I’m still playing with the idea of a simpler character sheet to run at the table. I realize that this is one of those decisions that is based purely on personal preference… cards work great for some people, the CB-generated sheets for others, power2ool.com, etc.. In this case, I was interested to see what would happen if I took the D&D Encounters character sheet format to an extreme… could I get a 6th level character on 2 sides of a single page. I built these sheets for 4 of the 5 players in my regular game (the Psion is very happy with his card sleeves).
First up is a Dragonborn Paladin (Cavalier). Don’t pay too much attention to the actual build as some of the powers are house-ruled thanks to an up-close-and-personal encounter with an Aspect of Bahamut. You’ll notice that I’ve laid out the powers in tables and grouped them roughly by how they’re used: reactions and interrupts, utility, melee, ranged, and magic item powers. One goal on this sheet was to make page 1 a “on their turn” summary and page 2 the “on my turn” view. Clearly higher level characters will need legal paper or a third page, but I’ll cross that bridge when I come to it.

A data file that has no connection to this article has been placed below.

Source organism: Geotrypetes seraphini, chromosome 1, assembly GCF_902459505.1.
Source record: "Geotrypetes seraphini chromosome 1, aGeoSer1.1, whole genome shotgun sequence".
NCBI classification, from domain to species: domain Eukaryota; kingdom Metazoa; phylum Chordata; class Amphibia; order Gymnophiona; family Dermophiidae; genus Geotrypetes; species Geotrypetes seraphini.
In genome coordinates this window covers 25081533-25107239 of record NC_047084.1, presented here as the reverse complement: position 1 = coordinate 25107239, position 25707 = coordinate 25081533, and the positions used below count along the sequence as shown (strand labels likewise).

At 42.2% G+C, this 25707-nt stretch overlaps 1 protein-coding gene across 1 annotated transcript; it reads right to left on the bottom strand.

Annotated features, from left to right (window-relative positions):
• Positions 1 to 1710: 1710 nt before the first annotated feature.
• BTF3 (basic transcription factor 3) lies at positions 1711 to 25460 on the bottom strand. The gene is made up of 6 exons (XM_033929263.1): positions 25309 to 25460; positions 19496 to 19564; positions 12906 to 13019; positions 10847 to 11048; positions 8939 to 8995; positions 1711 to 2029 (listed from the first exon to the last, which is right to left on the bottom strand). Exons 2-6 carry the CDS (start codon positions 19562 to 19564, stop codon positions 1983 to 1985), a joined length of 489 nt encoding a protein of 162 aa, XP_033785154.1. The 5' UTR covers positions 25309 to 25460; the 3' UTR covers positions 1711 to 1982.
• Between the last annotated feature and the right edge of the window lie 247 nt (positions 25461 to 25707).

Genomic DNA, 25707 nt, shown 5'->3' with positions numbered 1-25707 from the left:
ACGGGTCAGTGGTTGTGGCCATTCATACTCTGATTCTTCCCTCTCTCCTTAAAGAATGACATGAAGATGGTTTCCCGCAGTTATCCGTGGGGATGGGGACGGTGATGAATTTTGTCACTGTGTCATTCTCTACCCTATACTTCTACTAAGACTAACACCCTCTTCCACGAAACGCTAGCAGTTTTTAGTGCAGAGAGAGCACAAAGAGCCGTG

The Longtooth Shifter Cleric Templar and the Dwarven Swordmage sheets follow a very similar format, but I didn’t stick as closely to the “their turn” / “my turn” break-out. The Elven Ranger, however, required a slightly different approach given how many of his powers could be used as either melee or ranged attacks. I partitioned the attack powers table down the middle, making space for both the ranged and melee variants of the power.
As before, I stole some of the look and feel from the D&D Encounters character cards, but this time I removed the colorful backgrounds for increased legibility and to make them more printer-friendly. Checkboxes make tracking things like healing surges and power usage easy. I also embedded certain racial traits or feats into the power matrix when they represented potential actions the player could take.
Feel free to take these for your own personal use and make them your own. I’d love to hear your feedback.
Microsoft PowerPoint 2010 Downloads